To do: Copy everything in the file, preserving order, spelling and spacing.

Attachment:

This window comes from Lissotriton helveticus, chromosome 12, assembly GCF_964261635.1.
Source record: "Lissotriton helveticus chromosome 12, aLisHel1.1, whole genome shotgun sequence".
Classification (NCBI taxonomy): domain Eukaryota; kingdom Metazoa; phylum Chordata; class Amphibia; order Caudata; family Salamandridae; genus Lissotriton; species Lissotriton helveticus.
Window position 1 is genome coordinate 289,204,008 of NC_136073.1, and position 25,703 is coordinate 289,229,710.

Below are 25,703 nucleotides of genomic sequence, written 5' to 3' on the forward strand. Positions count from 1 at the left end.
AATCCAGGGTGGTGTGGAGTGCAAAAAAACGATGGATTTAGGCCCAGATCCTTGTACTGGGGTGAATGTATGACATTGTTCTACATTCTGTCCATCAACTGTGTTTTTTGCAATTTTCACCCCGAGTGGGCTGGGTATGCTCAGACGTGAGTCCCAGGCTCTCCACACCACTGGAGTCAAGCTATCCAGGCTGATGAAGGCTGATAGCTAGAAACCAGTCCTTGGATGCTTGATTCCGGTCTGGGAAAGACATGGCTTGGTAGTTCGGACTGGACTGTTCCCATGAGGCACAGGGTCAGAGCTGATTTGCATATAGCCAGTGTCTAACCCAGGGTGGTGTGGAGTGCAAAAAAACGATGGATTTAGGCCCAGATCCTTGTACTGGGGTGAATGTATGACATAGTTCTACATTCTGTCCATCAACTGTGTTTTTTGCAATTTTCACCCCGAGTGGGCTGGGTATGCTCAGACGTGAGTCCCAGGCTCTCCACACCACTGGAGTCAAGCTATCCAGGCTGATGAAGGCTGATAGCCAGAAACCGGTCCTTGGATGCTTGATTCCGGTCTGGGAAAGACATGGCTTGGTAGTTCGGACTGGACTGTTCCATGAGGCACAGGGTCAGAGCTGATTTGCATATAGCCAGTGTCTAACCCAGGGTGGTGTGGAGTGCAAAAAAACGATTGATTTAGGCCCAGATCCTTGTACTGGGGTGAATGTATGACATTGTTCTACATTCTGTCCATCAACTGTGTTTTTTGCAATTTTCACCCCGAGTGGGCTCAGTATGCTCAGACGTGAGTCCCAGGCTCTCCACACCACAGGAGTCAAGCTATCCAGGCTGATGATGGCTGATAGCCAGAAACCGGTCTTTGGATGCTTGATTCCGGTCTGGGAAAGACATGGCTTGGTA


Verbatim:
This window comes from Lissotriton helveticus, chromosome 12, assembly GCF_964261635.1.
Source record: "Lissotriton helveticus chromosome 12, aLisHel1.1, whole genome shotgun sequence".
Classification (NCBI taxonomy): domain Eukaryota; kingdom Metazoa; phylum Chordata; class Amphibia; order Caudata; family Salamandridae; genus Lissotriton; species Lissotriton helveticus.
Window position 1 is genome coordinate 289,204,008 of NC_136073.1, and position 25,703 is coordinate 289,229,710.

Below are 25,703 nucleotides of genomic sequence, written 5' to 3' on the forward strand. Positions count from 1 at the left end.
AATCCAGGGTGGTGTGGAGTGCAAAAAAACGATGGATTTAGGCCCAGATCCTTGTACTGGGGTGAATGTATGACATTGTTCTACATTCTGTCCATCAACTGTGTTTTTTGCAATTTTCACCCCGAGTGGGCTGGGTATGCTCAGACGTGAGTCCCAGGCTCTCCACACCACTGGAGTCAAGCTATCCAGGCTGATGAAGGCTGATAGCTAGAAACCAGTCCTTGGATGCTTGATTCCGGTCTGGGAAAGACATGGCTTGGTAGTTCGGACTGGACTGTTCCCATGAGGCACAGGGTCAGAGCTGATTTGCATATAGCCAGTGTCTAACCCAGGGTGGTGTGGAGTGCAAAAAAACGATGGATTTAGGCCCAGATCCTTGTACTGGGGTGAATGTATGACATAGTTCTACATTCTGTCCATCAACTGTGTTTTTTGCAATTTTCACCCCGAGTGGGCTGGGTATGCTCAGACGTGAGTCCCAGGCTCTCCACACCACTGGAGTCAAGCTATCCAGGCTGATGAAGGCTGATAGCCAGAAACCGGTCCTTGGATGCTTGATTCCGGTCTGGGAAAGACATGGCTTGGTAGTTCGGACTGGACTGTTCCATGAGGCACAGGGTCAGAGCTGATTTGCATATAGCCAGTGTCTAACCCAGGGTGGTGTGGAGTGCAAAAAAACGATTGATTTAGGCCCAGATCCTTGTACTGGGGTGAATGTATGACATTGTTCTACATTCTGTCCATCAACTGTGTTTTTTGCAATTTTCACCCCGAGTGGGCTCAGTATGCTCAGACGTGAGTCCCAGGCTCTCCACACCACAGGAGTCAAGCTATCCAGGCTGATGATGGCTGATAGCCAGAAACCGGTCTTTGGATGCTTGATTCCGGTCTGGGAAAGACATGGCTTGGTA